Bruce Watt. chilcotin Yarns Yarns chilcotin Bruce Watt H he ri t a g.
Author: Bruce Watt
Publisher: Heritage House Publishing Co
Getting three trucks and two horses stuck in the mud on "a good road" into BC's wild, remote interior was just the start of Bruce Watt's hilarious adventuresand it was his honeymoon, too. When the newly married Watt moved there in 1948 to take up ranching, he was a just a kid in his early 20s. He and his wife fell in love with Big Creek, three hours southwest of Williams Lake, and its wildlife, beautiful landscapes and quirky, down-to-earth people. Despite the tough work and difficult conditions, they put down roots and stayed, raising a family of five, along with herds of cattle and horses.
Release on 1953 | by Provincial Archives of British Columbia
In recent times the Chilcotin and Carrier women have taken to weaving tump - lines and belts from European yarn . The Chilcotin also make rush mats and baskets in imitation of their Salish neighbours . Particularly in basket - making ...
... wool yarn W : 59.5 Acquired by Edward Harris , a London fur broker for the Hudson's Bay Company , about 1870 . Canadian Museum of Civilization , National Museums of Canada , Ottawa . VI - Z - 62 S 35 Basket Chilcotin , early 20th ...
This is Irene Stangoe's third collection of historical stories and great yarns about the people and events that shaped the Cariboo-Chilcotin.
Author: Irene Stangoe
Publisher: Heritage House Publishing Co
This is Irene Stangoe's third collection of historical stories and great yarns about the people and events that shaped the Cariboo-Chilcotin. Read about: Farwell Canyon's pioneer families and ranches; Chief Anahim, who left the misty Bella Coola Valley for the high Chilcotin country many moons ago; the Lord of 100 Mile House, who moved from a grand mansion in England to a bug-infested stopping house in the Cariboo; the Hub of the Cariboo, tracing 140 years of Williams Lake history, from tiny settlement to modern city; the Great Bank Robbery, and a bank manager's nightmare ride with a gunman wanted for murder; Homer, the basset hound who played the part of a French poodle in a 1920s musical; and other events that could happen only in the Cariboo.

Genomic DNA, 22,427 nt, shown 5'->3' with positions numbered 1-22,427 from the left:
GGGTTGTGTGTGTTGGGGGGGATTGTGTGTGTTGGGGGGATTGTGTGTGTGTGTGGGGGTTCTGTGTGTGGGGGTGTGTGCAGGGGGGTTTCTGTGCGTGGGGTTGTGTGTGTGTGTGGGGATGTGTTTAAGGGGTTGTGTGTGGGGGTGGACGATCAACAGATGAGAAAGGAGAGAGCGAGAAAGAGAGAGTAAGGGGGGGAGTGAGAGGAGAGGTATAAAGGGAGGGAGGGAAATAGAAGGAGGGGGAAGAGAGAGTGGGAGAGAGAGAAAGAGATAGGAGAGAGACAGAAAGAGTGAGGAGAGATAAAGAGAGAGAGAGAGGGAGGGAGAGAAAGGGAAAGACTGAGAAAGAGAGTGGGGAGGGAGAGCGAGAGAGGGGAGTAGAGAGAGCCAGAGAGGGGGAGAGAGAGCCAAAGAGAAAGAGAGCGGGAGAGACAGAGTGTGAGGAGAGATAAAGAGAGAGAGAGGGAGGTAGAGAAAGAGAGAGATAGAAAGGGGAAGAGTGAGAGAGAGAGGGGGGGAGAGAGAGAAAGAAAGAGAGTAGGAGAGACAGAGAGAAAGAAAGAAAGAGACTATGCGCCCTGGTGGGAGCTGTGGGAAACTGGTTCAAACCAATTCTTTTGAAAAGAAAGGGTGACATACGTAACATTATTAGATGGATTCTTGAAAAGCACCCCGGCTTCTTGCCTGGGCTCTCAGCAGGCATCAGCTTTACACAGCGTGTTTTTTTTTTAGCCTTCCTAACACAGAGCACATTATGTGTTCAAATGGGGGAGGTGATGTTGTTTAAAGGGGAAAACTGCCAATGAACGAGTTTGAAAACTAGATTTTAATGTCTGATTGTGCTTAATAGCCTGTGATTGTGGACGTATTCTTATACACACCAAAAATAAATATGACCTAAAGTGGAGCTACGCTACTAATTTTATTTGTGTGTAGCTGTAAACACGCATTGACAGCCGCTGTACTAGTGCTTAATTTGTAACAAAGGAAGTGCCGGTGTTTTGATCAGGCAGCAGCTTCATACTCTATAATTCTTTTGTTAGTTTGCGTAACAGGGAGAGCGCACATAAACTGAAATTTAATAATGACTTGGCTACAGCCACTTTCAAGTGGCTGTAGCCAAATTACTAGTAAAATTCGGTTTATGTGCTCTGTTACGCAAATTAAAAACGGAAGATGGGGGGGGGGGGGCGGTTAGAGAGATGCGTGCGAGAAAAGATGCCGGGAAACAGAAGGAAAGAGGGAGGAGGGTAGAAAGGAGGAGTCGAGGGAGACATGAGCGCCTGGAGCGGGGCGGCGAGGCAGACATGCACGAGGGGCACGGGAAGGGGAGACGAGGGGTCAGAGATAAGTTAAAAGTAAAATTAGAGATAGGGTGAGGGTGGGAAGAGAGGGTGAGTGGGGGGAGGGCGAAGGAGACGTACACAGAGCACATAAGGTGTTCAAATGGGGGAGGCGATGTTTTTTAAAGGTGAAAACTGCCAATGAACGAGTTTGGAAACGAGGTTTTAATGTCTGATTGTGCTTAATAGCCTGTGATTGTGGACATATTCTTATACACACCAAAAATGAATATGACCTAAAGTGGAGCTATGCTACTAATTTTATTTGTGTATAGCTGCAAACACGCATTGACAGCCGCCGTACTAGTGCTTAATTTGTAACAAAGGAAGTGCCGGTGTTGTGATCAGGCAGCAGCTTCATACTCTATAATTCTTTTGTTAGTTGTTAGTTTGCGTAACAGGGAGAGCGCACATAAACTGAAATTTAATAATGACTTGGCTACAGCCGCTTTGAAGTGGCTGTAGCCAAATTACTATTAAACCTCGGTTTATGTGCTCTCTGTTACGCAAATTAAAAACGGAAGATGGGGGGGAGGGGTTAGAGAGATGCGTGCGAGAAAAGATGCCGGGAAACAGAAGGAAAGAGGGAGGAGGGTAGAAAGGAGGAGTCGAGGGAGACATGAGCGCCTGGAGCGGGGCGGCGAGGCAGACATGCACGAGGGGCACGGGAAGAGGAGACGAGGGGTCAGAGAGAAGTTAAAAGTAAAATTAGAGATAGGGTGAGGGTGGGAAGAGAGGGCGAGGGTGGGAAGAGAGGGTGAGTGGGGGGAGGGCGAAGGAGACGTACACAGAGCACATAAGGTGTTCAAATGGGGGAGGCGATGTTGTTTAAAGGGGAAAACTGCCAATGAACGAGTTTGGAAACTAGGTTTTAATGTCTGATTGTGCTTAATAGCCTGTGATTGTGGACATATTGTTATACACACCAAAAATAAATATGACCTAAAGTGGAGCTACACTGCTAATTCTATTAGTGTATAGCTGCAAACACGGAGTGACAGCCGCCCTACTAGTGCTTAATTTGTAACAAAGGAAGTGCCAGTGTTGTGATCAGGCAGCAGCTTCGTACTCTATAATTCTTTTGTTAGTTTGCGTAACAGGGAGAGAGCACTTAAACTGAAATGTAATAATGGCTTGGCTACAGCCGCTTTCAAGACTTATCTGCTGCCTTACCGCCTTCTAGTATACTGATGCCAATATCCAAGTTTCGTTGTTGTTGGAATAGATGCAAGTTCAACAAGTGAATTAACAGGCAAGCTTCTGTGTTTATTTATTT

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Fifteen miles west of Williams Lake on the Chilcotin Road a graceful steel bridge carries traffic across the Fraser ... and the cowboys now have to rely on their memories when they spin yarns of how the beef drives crossed the bridge .
Author: Lawrence Johnstone Burpee
Vols. for 1930-Dec. 1930 include section "Amongst the new books."
Rick Hobson with his home - spun tales of ranching near Vanderhoof , Paul St. Pierre with his rollicking stories of the Chilcotin ranchers and Indians , and Bruce Ramsey with his yarns of the gold rush and its ghost towns , and there ...
Category: Canadian literature
Beginning Jan. 1960 some issues include numbered section: Early British Columbia imprints.
With a wistful expression on his face , Earle resumed reading about the Chilcotin . Not all our evenings were spent reading . ... was hard on socks and we decided to make our own from virgin wool . We had sent away for a diagram and ...
Author: Isabel Edwards
Publisher: North Vancouver, B.C. : Hancock
Category: Biography & Autobiography
Biographical account of pioneer life in the Bella Coola region of British Columbia, near Lonesome Lake in the 1930s and 1940s, including trapping and fishing.
The fringe is twisted double , with all ends being looped except those of the white man's yarn . The wool is of natural ... 50117 - BELLA Coola BAG AND MATS AND CHILCOTIN COAT AND GLOVES 50135 - BELLA BELLA BOX AND MASKS 50139 - BELLA.
Author: Harlan Ingersoll Smith
Publisher: Hull, Québec : Canadian Museum of Civilization